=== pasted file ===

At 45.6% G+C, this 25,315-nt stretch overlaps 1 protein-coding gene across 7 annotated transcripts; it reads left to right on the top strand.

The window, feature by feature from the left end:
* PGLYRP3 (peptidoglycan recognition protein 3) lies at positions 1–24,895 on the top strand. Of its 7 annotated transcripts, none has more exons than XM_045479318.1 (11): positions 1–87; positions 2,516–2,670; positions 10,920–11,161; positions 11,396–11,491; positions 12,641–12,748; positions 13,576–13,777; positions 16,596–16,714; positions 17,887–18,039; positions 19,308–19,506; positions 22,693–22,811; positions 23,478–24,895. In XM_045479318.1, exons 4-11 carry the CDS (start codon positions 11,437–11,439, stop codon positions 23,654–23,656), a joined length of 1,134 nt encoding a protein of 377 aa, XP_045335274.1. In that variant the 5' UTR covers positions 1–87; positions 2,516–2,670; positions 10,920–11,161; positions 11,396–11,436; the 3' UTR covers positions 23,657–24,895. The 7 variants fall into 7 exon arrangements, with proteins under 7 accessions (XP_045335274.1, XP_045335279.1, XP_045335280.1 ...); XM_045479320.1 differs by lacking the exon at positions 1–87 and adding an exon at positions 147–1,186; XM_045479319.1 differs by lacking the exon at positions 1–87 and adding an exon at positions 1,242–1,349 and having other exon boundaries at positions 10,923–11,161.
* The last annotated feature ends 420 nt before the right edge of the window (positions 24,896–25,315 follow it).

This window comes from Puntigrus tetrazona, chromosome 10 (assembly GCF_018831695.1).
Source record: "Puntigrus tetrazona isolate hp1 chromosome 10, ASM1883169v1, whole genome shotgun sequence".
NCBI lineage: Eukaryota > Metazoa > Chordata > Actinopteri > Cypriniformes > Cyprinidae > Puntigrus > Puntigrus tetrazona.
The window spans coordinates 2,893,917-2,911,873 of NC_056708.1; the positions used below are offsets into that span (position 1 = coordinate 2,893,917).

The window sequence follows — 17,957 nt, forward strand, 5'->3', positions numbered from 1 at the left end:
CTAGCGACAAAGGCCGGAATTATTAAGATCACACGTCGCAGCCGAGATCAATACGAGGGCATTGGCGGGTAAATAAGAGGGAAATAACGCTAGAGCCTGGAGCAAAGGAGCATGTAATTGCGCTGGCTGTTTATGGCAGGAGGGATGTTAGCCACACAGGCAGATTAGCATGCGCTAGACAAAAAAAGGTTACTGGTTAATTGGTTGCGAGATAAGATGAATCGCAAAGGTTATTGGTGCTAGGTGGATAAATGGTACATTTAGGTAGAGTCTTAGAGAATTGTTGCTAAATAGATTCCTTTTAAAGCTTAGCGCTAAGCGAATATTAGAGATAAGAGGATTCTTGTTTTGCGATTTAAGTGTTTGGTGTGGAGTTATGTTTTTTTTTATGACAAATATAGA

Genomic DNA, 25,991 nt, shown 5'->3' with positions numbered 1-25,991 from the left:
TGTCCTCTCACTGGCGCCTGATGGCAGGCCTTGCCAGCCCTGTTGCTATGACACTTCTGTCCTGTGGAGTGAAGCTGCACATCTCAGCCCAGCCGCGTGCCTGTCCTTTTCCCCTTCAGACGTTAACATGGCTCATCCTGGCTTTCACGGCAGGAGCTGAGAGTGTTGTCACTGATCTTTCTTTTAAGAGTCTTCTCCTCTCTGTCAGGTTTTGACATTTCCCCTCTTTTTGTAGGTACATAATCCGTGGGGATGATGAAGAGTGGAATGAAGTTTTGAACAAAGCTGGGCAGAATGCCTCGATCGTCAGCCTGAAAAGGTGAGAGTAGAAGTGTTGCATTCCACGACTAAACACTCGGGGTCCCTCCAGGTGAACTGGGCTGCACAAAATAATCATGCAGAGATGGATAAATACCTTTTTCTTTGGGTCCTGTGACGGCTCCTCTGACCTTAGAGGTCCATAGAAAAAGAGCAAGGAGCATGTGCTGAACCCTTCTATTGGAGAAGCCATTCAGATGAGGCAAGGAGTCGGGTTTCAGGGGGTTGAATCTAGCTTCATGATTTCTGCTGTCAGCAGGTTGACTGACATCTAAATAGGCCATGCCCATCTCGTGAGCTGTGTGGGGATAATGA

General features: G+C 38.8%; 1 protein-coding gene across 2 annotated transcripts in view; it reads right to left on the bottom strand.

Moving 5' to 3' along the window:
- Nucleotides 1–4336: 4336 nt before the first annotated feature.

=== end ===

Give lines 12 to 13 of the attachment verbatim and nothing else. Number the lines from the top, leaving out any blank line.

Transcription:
TGTCCTCTCACTGGCGCCTGATGGCAGGCCTTGCCAGCCCTGTTGCTATGACACTTCTGTCCTGTGGAGTGAAGCTGCACATCTCAGCCCAGCCGCGTGCCTGTCCTTTTCCCCTTCAGACGTTAACATGGCTCATCCTGGCTTTCACGGCAGGAGCTGAGAGTGTTGTCACTGATCTTTCTTTTAAGAGTCTTCTCCTCTCTGTCAGGTTTTGACATTTCCCCTCTTTTTGTAGGTACATAATCCGTGGGGATGATGAAGAGTGGAATGAAGTTTTGAACAAAGCTGGGCAGAATGCCTCGATCGTCAGCCTGAAAAGGTGAGAGTAGAAGTGTTGCATTCCACGACTAAACACTCGGGGTCCCTCCAGGTGAACTGGGCTGCACAAAATAATCATGCAGAGATGGATAAATACCTTTTTCTTTGGGTCCTGTGACGGCTCCTCTGACCTTAGAGGTCCATAGAAAAAGAGCAAGGAGCATGTGCTGAACCCTTCTATTGGAGAAGCCATTCAGATGAGGCAAGGAGTCGGGTTTCAGGGGGTTGAATCTAGCTTCATGATTTCTGCTGTCAGCAGGTTGACTGACATCTAAATAGGCCATGCCCATCTCGTGAGCTGTGTGGGGATAATGA

General features: G+C 38.8%; 1 protein-coding gene across 2 annotated transcripts in view; it reads right to left on the bottom strand.